Easthampton creating roadmap to close digital divide


Staff Writer

Published: 11-08-2023 1:14 PM

EASTHAMPTON — In a step toward addressing the digital divide — or the gap between those with affordable access to online resources and those without — the city is entering a six-month process to create a Digital Equity Plan.

“In today’s world, we need the internet to address many of our daily needs,” City Council President Homar Gomez said at a recent public forum for the plan.

“You hear everyone refer to the concept of ensuring that all individuals and communities have fair and equal access to digital technology including the internet, computers and mobile phones, as well as skills and knowledge to ethically use them,” Gomez said, adding that digital technology has infiltrated every aspect of life, including shopping, managing finances, seeking health care and conducting business.

With state funding from the Massachusetts Broadband Institute under the Municipal Digital Equity Planning Program, the city is working with Springfield consultant Vanasse Hangen Brustlin (VHB) to draft and complete a plan that suits the city’s needs.

“The digital divide, which has been a term that’s been discussed for decades, it’s really become more and more of an urgent problem,” Luke Mitchell, project manager at VHB said, and added that the problem was underscored when COVID-19 forced school and work online.

“Because of that, state agencies and federal agencies are really rallying around the topic like they haven’t done for awhile,” Mitchell said.

The plan will achieve two main goals: It will guide the city in its investments and decision-making around services and infrastructure to increase access and usage of the internet in the community; and it will prepare the city to apply for state and federal funding, existing and upcoming.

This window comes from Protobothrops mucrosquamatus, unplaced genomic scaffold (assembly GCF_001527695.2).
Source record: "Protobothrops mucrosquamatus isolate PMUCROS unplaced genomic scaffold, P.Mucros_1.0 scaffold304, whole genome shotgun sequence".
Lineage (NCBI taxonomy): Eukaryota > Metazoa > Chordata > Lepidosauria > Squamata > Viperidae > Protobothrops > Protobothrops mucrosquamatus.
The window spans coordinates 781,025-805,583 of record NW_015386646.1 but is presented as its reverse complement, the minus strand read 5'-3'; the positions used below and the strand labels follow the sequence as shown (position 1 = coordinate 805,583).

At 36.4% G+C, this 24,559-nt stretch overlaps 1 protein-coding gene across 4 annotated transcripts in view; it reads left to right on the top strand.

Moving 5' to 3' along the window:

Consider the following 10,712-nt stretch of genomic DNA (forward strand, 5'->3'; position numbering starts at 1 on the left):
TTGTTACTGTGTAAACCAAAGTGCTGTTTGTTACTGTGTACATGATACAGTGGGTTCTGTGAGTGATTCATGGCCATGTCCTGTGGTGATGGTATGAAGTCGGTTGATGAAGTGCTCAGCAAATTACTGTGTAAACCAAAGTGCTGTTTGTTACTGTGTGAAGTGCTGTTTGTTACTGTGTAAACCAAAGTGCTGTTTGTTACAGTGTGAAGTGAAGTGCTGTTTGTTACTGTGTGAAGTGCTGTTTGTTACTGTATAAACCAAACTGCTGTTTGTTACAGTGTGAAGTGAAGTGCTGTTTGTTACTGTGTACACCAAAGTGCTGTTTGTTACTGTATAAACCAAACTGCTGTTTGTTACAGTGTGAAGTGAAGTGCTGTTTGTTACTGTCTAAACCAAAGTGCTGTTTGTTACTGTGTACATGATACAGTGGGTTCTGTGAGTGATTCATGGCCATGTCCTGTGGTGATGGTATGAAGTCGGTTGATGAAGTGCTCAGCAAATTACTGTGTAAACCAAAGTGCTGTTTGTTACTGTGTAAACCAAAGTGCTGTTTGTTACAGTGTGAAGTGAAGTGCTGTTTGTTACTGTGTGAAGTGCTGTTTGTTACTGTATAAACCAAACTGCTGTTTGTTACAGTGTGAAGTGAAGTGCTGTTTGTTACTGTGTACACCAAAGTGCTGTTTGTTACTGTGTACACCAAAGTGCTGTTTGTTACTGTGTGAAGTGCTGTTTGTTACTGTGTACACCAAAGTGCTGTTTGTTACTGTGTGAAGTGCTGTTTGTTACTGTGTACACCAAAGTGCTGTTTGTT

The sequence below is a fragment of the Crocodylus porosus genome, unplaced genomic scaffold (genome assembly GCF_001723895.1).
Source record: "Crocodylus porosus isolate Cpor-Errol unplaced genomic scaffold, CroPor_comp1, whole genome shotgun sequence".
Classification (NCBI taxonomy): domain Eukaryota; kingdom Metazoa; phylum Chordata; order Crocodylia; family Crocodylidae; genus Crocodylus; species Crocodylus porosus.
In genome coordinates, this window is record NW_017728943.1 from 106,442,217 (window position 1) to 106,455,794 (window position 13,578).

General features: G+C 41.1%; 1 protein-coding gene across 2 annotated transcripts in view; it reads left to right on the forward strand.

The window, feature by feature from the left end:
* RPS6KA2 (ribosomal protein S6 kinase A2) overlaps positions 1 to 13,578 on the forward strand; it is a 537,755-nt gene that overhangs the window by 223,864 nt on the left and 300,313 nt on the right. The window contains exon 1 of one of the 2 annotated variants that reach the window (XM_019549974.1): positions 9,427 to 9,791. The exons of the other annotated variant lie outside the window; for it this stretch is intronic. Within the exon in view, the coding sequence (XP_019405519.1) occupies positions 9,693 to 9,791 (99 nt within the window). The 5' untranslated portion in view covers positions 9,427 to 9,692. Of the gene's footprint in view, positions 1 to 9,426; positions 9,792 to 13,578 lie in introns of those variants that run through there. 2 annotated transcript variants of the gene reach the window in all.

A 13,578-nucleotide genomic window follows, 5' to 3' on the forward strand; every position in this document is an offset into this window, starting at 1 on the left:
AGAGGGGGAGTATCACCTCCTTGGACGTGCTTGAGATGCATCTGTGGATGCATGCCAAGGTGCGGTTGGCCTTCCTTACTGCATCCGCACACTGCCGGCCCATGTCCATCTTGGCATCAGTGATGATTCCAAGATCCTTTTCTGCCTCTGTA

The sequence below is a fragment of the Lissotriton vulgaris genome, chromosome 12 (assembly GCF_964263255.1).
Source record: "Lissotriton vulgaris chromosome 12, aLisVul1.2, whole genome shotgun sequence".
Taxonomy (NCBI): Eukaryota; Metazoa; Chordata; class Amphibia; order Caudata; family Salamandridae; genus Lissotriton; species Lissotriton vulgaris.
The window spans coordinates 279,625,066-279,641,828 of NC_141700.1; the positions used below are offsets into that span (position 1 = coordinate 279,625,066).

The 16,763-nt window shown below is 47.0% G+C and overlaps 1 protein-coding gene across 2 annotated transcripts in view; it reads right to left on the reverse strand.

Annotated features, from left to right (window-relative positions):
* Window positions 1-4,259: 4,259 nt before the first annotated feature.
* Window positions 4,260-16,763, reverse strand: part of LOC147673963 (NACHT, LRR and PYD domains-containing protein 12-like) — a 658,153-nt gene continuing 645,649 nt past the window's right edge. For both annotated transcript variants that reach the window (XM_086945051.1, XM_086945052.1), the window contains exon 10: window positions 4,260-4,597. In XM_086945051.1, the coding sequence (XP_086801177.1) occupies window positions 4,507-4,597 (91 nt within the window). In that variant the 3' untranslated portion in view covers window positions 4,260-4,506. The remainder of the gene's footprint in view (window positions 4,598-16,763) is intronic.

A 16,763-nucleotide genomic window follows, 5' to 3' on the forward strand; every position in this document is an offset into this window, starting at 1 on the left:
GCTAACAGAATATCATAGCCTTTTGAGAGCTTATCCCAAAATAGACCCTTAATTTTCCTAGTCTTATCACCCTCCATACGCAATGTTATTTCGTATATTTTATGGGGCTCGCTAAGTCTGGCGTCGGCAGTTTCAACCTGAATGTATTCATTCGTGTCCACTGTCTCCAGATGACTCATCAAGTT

“Our charge is to help the city of Easthampton to understand what the major challenges are relating to digital equity and articulate a roadmap by which you can begin to address those challenges,” Mitchell said.

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That roadmap will address three main categories: broadband, devices and digital skills.

When it comes to broadband, the plan will address affordability, reliability and digital redlining, which has to do with perpetuating inequities that exist in marginalized communities through the use of digital technologies.

While all Easthampton residents have access to broadband, VHB Deputy Project Manager Jennifer Nelson shared census data showing that 15.5% of residents in one census tract, or geographic area in the city, are without an internet subscription, whereas in the other two census tracts, only 5% of households are without an internet subscription.

“We get to focus on looking at… which districts in town are underserved or unserved, and how does that relate to the location of marginalized communities?” said Mitchell.

The plan will also address the affordability, access, and how up to date devices are, as well as digital skills and training of users in the city.

“There are a lot of segments of the population who lack digital literacy skills, and this is becoming more and more of a problem as we do more and more stuff online,” said Mitchell.

Nelson identified several key public resources in the city, including the public library, public schools and Easthampton Media, and suggested that some areas for improvement include staffing and updated devices.

Mark Lannigan, a regional assistant to Sen. Ed Markey’s office, also noted several “exciting opportunities” on a federal level at the meeting. Those include $523 million brought to Massachusetts for broadband access and digital equity, $121 million put toward the Affordable Connectivity Program, and $97 million to the Emergency Connectivity Fund.

“It is incredibly important now, especially modern day where broadband access is as important as electricity and water and gas,” said Lannigan.

Next steps for the Digital Equity Plan include preparation of a draft, goals and objectives; holding another public meeting; and creating a final plan.

Maddie Fabian can be reached at mfabian@gazettenet.com.